"In that sense it's quite serious," he said. "The owner could reapply but could lose months in the process because it will be effective from when he reapplys." "Those who have not paid will not get a grant order but, worse, they will get a denial order and have to reapply and get back into the cycle."

The previous MBR for the 1990-91 cycle was 8 percent over two years. The 1988-89 MBR was 16.4 percent. Tenants could have leftover credits from past years that would apply to bring the total increase for a year to 7.5 percent.

The MCR, the Maximum Collectible Rent, goes up 7.5 percent and acts as a cap. "If the factor was 20 you could collect 7.5 the first year, 7.5 the next year and 5 percent the following year," said DHCR Spokesman Joseph D'Agosta. If the next MBR factor was 2 percent, the owner could collect the 5 percent in the "bank" plus the 2 percent for a total of 7 percent.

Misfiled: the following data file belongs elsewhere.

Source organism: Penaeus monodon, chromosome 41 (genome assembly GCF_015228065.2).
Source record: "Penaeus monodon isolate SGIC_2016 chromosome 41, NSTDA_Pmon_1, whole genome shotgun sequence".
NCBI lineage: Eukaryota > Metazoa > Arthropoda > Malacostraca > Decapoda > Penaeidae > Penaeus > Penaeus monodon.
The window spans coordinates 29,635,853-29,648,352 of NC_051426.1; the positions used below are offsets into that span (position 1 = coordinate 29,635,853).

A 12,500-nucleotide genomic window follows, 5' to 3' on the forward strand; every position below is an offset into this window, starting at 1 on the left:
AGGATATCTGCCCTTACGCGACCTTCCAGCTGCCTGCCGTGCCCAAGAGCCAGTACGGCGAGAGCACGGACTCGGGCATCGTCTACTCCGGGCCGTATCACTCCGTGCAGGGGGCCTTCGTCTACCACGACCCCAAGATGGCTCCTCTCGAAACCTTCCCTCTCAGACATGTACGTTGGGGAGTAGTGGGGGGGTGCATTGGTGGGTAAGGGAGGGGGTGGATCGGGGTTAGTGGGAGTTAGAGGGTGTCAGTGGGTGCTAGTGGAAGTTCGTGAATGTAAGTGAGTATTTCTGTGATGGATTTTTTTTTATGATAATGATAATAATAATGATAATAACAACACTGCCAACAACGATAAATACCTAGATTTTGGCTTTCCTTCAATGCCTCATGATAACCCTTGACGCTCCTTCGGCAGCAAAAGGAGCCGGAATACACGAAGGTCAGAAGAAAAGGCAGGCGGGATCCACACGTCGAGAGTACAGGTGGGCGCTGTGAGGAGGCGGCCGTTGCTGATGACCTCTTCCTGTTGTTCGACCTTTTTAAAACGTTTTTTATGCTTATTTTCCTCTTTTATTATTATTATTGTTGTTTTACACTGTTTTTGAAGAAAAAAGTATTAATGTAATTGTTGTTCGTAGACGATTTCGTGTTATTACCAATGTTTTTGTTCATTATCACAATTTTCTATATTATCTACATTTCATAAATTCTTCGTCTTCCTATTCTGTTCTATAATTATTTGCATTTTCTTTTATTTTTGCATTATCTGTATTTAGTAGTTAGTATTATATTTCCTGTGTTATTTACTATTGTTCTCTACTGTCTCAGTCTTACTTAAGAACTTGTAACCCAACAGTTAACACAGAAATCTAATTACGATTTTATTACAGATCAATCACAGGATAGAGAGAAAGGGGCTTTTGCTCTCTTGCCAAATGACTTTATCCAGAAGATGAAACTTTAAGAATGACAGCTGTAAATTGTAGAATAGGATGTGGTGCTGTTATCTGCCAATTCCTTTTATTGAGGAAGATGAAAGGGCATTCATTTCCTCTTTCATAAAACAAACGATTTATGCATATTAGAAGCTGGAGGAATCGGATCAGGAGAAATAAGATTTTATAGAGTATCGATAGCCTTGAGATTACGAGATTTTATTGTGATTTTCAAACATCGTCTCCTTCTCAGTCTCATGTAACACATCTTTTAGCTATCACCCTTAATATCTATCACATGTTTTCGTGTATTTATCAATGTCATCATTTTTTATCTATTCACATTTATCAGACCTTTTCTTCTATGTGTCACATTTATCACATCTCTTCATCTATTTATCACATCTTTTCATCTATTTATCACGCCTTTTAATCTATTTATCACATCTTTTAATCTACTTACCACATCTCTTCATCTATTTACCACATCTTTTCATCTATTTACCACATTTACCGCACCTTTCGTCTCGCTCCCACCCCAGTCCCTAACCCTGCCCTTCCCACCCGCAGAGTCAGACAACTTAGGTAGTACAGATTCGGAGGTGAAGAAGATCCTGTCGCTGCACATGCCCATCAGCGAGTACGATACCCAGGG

In order to collect the MBR timely, a Violation Certification (VC) had to be filed on or before June 30, 1991 while owners had until Oct. 2 to file an Operation and Maintenance of essential service certification (OM).

"As long as those two were received timely they will receive a timely order," said Susser.

DHCR received 14,856 certifications from building owners by last October's deadline and has determined that 6,664 applications are already qualified. Susser said about 1,000 notices to owners are going to be in the mail this week and the rest will be mailed later.

Margulies said, "It's a shame DHCR didn't get them out a week ago to give owners time to bill for Jan. 1." Now, Margulies said, most tenants will receive retroactive bills in February that will contain a two-month increase.